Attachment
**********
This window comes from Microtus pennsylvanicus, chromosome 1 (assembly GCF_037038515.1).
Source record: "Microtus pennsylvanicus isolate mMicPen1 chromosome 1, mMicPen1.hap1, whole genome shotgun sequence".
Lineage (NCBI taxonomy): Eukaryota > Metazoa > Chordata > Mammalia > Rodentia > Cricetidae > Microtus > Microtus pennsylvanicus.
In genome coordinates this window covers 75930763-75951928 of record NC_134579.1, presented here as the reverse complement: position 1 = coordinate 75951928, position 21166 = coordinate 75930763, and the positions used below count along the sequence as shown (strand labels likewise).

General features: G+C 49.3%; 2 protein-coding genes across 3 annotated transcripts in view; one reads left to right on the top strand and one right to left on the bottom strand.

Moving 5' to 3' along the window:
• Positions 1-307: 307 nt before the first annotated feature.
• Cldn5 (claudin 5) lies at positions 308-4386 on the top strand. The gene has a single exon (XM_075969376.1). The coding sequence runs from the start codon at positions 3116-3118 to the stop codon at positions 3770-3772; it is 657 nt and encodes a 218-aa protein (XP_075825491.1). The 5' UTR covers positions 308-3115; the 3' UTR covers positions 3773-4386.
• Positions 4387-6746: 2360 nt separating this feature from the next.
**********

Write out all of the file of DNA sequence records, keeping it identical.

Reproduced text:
This window comes from Microtus pennsylvanicus, chromosome 1 (assembly GCF_037038515.1).
Source record: "Microtus pennsylvanicus isolate mMicPen1 chromosome 1, mMicPen1.hap1, whole genome shotgun sequence".
Lineage (NCBI taxonomy): Eukaryota > Metazoa > Chordata > Mammalia > Rodentia > Cricetidae > Microtus > Microtus pennsylvanicus.
In genome coordinates this window covers 75930763-75951928 of record NC_134579.1, presented here as the reverse complement: position 1 = coordinate 75951928, position 21166 = coordinate 75930763, and the positions used below count along the sequence as shown (strand labels likewise).

General features: G+C 49.3%; 2 protein-coding genes across 3 annotated transcripts in view; one reads left to right on the top strand and one right to left on the bottom strand.

Moving 5' to 3' along the window:
• Positions 1-307: 307 nt before the first annotated feature.
• Cldn5 (claudin 5) lies at positions 308-4386 on the top strand. The gene has a single exon (XM_075969376.1). The coding sequence runs from the start codon at positions 3116-3118 to the stop codon at positions 3770-3772; it is 657 nt and encodes a 218-aa protein (XP_075825491.1). The 5' UTR covers positions 308-3115; the 3' UTR covers positions 3773-4386.
• Positions 4387-6746: 2360 nt separating this feature from the next.